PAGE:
“…the only people for me are the mad ones, the ones who are mad to live, mad to talk, mad to be saved, desirous of everything at the same time, the ones that never yawn or say a commonplace thing, but burn, burn, burn…” Jack Kerouac.
My girlfriend and I came to Chicago because we plan to drive Route 66, and it would seem wrong to hit that storied road without slipping into Chicago’s notorious past. That means jazz. If you’re going to jazz it up right, late night’s the ticket. It’s almost 10:00 when we grab a cab to take us to the oldest continuously operating jazz club in Chicago, an old speakeasy called the Green Mill.
Al Capone used to hang out there, and even though we never would have admired a mob boss in real life, now that he’s dead, infamy gives him the glow of immortality. And like any women trying to recapture the recklessness of youth on a girls’ night out, we want to go where the bad boys go — or at least, where they went.
Our cab driver is the talkative sort, a 50- to 60-something African American gent full of colorful personal stories that we never asked for. He claims that, during his younger days as a sailor in Okinawa, he supplemented his meager income by becoming a loan shark. He says it all started with the reel-to-reel tape recorder he bought to throw his version of karaoke parties, back in the 60’s.
“So, you invented karaoke!” I interrupt, laughing.
He doesn’t demur. Somewhere along the way, he sold his karaoke machine/tape recorder to someone who needed 50 bucks. “I sold it to them for 70 bucks, loaned them 50, and made 20. And that’s how I became a loan shark.”
What a perfect cabbie to take us to an old gangster hangout. I’m almost sorry to arrive. Almost.
The club is just what I’ve been picturing in my 1930’s James Cagney movie fantasies. It’s low slung and sexy as a gun moll’s dress: curving art deco, dim lighting, low booths, and a long wood bar, all glowing beneath shapely chandeliers. Although the patrons wear modern clothes and one cocktail waitress sports a major tattoo, the subtle murmur and sudden laughter in the room feels like it was bottled some eight decades ago. The only thing missing is the cigarette smoke, because Chicago has gone smoke-free. This makes it less evocative, but much more tolerable to linger through two sets of jazz.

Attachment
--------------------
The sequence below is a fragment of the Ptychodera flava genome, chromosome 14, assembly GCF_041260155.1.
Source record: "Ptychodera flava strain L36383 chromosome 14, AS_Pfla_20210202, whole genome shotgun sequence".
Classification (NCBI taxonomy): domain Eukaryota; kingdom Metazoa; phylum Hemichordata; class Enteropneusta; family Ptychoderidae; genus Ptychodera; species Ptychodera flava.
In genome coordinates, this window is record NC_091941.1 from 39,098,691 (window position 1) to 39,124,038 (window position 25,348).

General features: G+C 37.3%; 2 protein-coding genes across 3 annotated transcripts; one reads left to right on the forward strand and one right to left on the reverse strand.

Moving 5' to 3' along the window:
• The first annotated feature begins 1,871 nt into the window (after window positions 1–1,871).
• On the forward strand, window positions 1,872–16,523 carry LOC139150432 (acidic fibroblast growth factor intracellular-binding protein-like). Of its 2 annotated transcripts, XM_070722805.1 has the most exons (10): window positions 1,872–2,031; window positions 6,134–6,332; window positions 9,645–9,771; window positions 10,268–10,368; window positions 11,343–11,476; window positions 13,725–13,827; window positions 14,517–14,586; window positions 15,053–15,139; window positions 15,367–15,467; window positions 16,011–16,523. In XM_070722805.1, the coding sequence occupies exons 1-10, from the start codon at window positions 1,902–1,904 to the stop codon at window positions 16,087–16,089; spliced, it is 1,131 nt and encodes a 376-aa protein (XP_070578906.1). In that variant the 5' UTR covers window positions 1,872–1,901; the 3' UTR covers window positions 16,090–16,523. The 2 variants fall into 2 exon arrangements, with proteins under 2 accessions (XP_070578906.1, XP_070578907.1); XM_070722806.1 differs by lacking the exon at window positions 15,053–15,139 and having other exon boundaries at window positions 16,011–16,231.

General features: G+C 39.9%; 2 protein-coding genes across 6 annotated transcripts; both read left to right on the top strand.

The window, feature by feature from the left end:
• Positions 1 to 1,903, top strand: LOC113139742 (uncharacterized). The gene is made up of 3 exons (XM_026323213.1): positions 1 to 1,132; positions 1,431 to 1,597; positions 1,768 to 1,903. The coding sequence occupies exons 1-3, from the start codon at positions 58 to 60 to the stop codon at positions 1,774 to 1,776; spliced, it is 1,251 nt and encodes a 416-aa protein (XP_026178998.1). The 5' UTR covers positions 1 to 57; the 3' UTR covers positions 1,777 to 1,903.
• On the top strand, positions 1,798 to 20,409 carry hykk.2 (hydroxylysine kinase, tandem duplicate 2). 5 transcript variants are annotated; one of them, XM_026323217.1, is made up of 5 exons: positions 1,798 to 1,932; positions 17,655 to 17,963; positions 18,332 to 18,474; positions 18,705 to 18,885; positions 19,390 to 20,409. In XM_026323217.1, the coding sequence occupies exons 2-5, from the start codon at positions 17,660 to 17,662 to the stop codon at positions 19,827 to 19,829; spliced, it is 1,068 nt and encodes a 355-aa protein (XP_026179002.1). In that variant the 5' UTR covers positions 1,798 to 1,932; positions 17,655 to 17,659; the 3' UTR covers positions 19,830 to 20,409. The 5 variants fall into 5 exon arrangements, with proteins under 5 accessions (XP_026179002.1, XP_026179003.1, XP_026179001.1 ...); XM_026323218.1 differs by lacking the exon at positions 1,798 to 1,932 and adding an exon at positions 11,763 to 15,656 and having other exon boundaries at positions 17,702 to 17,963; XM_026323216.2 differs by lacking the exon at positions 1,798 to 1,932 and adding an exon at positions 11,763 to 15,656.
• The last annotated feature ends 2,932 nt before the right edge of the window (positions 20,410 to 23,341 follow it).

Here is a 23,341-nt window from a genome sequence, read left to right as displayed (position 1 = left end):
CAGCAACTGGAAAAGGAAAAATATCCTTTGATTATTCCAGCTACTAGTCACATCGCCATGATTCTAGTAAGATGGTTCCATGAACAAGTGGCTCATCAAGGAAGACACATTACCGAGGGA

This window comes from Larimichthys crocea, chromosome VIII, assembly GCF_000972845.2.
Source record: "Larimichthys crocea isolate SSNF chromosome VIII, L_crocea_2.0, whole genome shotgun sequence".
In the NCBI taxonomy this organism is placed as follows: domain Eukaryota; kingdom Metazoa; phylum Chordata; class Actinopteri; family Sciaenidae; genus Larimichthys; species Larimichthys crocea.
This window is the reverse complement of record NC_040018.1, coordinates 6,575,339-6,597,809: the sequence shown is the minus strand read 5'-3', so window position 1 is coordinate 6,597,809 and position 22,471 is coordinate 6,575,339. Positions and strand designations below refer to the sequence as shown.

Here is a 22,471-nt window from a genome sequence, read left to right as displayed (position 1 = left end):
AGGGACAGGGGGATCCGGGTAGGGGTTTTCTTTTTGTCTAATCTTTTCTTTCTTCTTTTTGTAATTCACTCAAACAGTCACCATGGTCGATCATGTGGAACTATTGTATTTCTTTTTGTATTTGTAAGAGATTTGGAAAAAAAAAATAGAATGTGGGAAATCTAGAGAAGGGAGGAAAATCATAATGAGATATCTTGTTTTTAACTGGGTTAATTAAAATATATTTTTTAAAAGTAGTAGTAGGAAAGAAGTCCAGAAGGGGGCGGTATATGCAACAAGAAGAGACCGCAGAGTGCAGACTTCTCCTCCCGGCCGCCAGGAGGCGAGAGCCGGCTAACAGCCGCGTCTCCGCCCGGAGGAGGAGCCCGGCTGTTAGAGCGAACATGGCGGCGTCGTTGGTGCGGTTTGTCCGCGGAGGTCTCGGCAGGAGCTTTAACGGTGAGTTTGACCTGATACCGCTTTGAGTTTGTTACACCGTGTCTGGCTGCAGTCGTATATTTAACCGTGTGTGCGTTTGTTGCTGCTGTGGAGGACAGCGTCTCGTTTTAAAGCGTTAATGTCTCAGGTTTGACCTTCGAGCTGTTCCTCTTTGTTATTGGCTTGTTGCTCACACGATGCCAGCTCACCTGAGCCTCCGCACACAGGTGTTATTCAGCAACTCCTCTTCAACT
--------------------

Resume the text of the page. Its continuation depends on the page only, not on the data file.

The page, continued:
“Man, those two cats can blow!” I say.
My friend Steph points out that the sax player also happens to be young and tasty. But she deflates the moment by telling me how old and tired she feels, when it’s only 10:00 and we’re supposed to be just getting started. I admit I’m tired, too, probably because I’ve reached my usual two-drink limit.
“It’s not that I’m old,” I say. “It’s that I’m married and not used to staying out late anymore, because I’m usually hanging out with my husband in front of the TV at night.”
“Face it, Cara: it’s because we’re old,” Steph insists.
I hate when she does that. I’m not old, and I don’t have to face anything I don’t want to.
I hope you don’t lose respect for my taste, or my patriotism, when I tell you that I typically don’t go for improvisational jazz — is there any other kind? I love swing and blues, but pure jazz forces me to concentrate too hard, is difficult to connect with, and impossible to dance to. Even on this night, in the throws of Route ’66 nostalgia, a few songs almost lose me, as I float away in an uncomprehending trance. Then again, maybe that’s the idea.
Whatever is happening to my dissociated body, I do appreciate the quality of the music. These guys are so good that a few songs take me beyond mere appreciation. I return to my body on the strains of a hot-blooded tune, as the players riff out a flawless shuffle of notes up and down the range of possibility. In spite of myself, I’m having a good time.
I keep turning to look at the door. I don’t know why. Maybe Steph was right. Maybe I’m getting old, yearning to beat a retreat though it’s barely midnight. But I don’t think that’s it. I think I’m waiting for Al Capone to strut through the joint with his entourage. Or maybe Jack Kerouac will slouch in, alone.
I was never as big a fan of On The Road as I wanted to be. Kerouac’s words fired me up, but the man was just too into himself and his booze for me to feel safe with him. Yet tonight, I’m feeling dangerous, and an echo of his desire stirs in me: in my case, the desire to beat the years back, and once again become one of “the mad ones.”
Not mad beyond recall, I guess. Tomorrow we don’t want to make too late a start to see daytime Chicago. So we leave the bar around midnight, when the party is just beginning. I’ve only tasted a sip: to savor, remember, and revisit. Oh, I’ll be back, because Chicago knows how to kick it after dark, and this moody room is a classy dame with a naughty streak, who will never go out of style.